17 Apr 2007
Should an architectural practice’s structure reflect the collective endeavour of all of those involved in its work? Has the traditional arrangement of partners and associates run its course? Penny Lewis talked to Jude Barber and Gerry Hogan of Collective Architecture – the new name for Chris Stewart Architects – to find out how the practice is coping since a major internal re-organisation which gives every full-time member of staff an equal stake in the business.WHEN Chris Stewart established his architectural practice ten years ago, it was a one-man outfit running out of an office off Dumbarton Road in Glasgow. He had no idea that the business would expand so rapidly, outgrowing the original office to become a practice with 15 members of staff – the average age is about 30, with a 40:60 mix of women to men – and a healthy client base, mostly in the public sector. A couple of years ago, Stewart started a conversation with staff about changing the character of the business. Stewart and fellow director Gerry Duffy were very keen that the title of the practice and its internal organisation should reflect the collective work of the staff. It’s not a new idea – throughout the last decade the idea that a practice should be named after its founding or controlling partners has given way to a trend that favours punchy names or a collection of numbers and letters. However, Stewart was keen not just to spread around the intellectual credit for the work done by the team, but to share the responsibility and financial success too. This approach is not entirely novel either, In fact, some other Scottish practices are looking at similar arrangements. Malcolm Fraser’s practice will shortly shift from a partnership structure to a more collective arrangement, while Make, Ken Shuttleworth’s practice, operates on the principal that staff are shareholders rather than employees. And even as far back as the 1970s, Ted Cullinan established his practice as a form of collective. However, taking an existing practice and changing its internal organisation and business structure is not a simple task. The transformation of Chris Stewart Architects to Collective Architecture has been a lengthy process, primarily for legal and commercial reasons. There are co-operative models, but as the business was already a limited company with existing obligations, the change became more complex. The team were also keen to ensure the changes didn’t cause any problems for the existing client base. Collective Architecture has ten projects on site over the next year and an annual turnover that has grown consistently over the past few years to sit at about £500,000. While housing remains at the core of its work, the practice is winning increasingly demanding commissions. Jude Barber was recently made a director of the practice, and she played a central role in the reorganisation of the practice. “The change will hand more responsibility to the staff,” she says. “It’s not just about running jobs, it’s about leadership and providing a framework. It’s been quite a special process and the result is a more honest reflection of what we do.” While the change clearly represents a radical departure for the practice, it has been described as a “subtle process” which involves simply formalising what has already happened. “Architects don’t have many employment perks,” says Barber’s colleague Gerry Hogan. “What is really important is intellectual property, and that’s a collaborative product.” Under the new collective arrangement, the practice will remain a limited company and retain its company number and all of its existing commitments. According to Barber, the aim of the transfer of power is to keep individual share ownership low and individual control high. The three directors will remain responsible for the day-to-day running of the practice, and will present a financial update to the staff each quarter. Responsibility for other areas of work will be led by groups of staff brought together to address particular issues. At present there is a group concerned with the new organisational form, a group dedicated to technical research and to double-checking the technical performance of all the design work that leaves the office. There are also groups for public relations and winning new commissions. “Just because we’re a collective it doesn’t mean we’re going to be any less focused in our work,” says Barber. The practice talked to a few lawyers before developing a clear idea of what the best possible arrangement would be. It has worked with the MacRoberts company lawyer section and financial and tax department to establish a new organisational framework. The government has a share incentive plan in which the employees have a small stake in the company, but Collective Architecture was keen to give everyone involved in the business an equal share. The shares will be managed by an employee benefit trust. One of the difficulties of the new system is that it is hard to give away money without incurring tax, so the ownership of the practice has been transferred to an employee trust in which all staff have an equal share. Everyone who works for the company for more than three days a week for a year will automatically become part of the trust, but if you leave the practice, you don’t take your shares with you. This trust holds the majority of shares of the company and holds 95 per cent of the voting power over the business. Over the next five years some of the shares of the company will be drip fed into a collective share incentive plan (SIP). The SIP is managed by a minimum of three and a maximum of five trustees. The SIP has no influence over the day-to-day running of the business. This arrangement allows the practice to distribute value from the existing company without having to pay additional tax on it. The practice will continue to reward longevity and experience and pay staff for overtime work, but it also plans to flatten out the salary structure. This involves freezing the salaries of the highest earners and bringing up the lowest earners. The directors are appointed on an annual basis. A reserve fund will be established which will cover a full year’s worth of company outgoings. On the first day of each year, any surplus over the reserve will be distributed equally among the shareholders. The new branding was produced by Scratch Design. The graphic designers produced a bespoke font for the practice – each letter takes up exactly the same amount of space, symbolic of the equal status of their shareholders. In addition to the new logo, the practice is relaunching the website and producing business cards for the first time. So far so good then, but isn’t there a danger that the collective will find it hard to agree about what kind of work they should undertake – particularly if some of that work is speculative? “We don’t bid for PPP work,” says Barber. “We’ve never had an overdraft or loans. And Chris is a very savvy businessman, so most of our work is profitable and we have a low turnover of staff.” The practice does not have a house style – what binds the staff together is a commitment to a certain approach. They share an enthusiasm for mixed use, the re-use of materials and the creation of buildings based on simple colour and form. The practice is genuinely committed to sustainability and participation. “Our practice approach is to give the client what they want, and that is why there is very little wastage in our work,” says Barber. At one of Prospect’s first meetings with Chris Stewart he introduced himself as “a sustainable architect”, then in all seriousness added: “Even this suit is recycled – it came from Oxfam.” Stewart doesn’t like to stand on ceremony and is almost playful in his public persona. However, he is not naïve. But neither is he cynical – he has a certain idealism and desire to do the right thing. The rest of the practice members seem to share his sense of commitment as much to the process of making architecture in collaboration with the client as in crafting a body of work. “There tends to be an emphasis on product rather than process,” says Barber. “If you get the process right it should be good architecture. Architecture shouldn’t be an aesthetic tyranny. Architecture is not a product like a TV – it’s a way of working.”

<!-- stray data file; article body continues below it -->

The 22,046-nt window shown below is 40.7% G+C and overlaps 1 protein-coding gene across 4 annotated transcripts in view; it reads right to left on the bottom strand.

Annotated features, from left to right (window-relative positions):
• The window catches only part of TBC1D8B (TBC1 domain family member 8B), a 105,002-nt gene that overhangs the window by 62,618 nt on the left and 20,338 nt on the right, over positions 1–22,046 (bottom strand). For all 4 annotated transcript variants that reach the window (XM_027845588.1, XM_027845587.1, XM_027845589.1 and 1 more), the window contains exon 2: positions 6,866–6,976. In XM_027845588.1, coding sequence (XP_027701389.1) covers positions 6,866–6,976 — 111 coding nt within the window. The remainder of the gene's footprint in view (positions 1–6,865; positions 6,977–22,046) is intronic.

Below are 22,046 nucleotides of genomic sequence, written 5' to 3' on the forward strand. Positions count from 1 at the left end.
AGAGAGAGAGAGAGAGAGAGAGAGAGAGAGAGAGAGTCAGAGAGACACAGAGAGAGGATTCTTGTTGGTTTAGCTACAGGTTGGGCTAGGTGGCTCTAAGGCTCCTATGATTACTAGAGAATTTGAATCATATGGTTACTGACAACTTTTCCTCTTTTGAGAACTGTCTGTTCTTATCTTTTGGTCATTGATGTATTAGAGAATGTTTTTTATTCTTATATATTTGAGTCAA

Read next: Len Grant’s Our House
Read previous: SIX Cities Design Festival
Back to April 2007
Browse Features Archive
For more news from the industry visit our News section.
Features & Reports
For more information from the industry visit our Features & Reports section.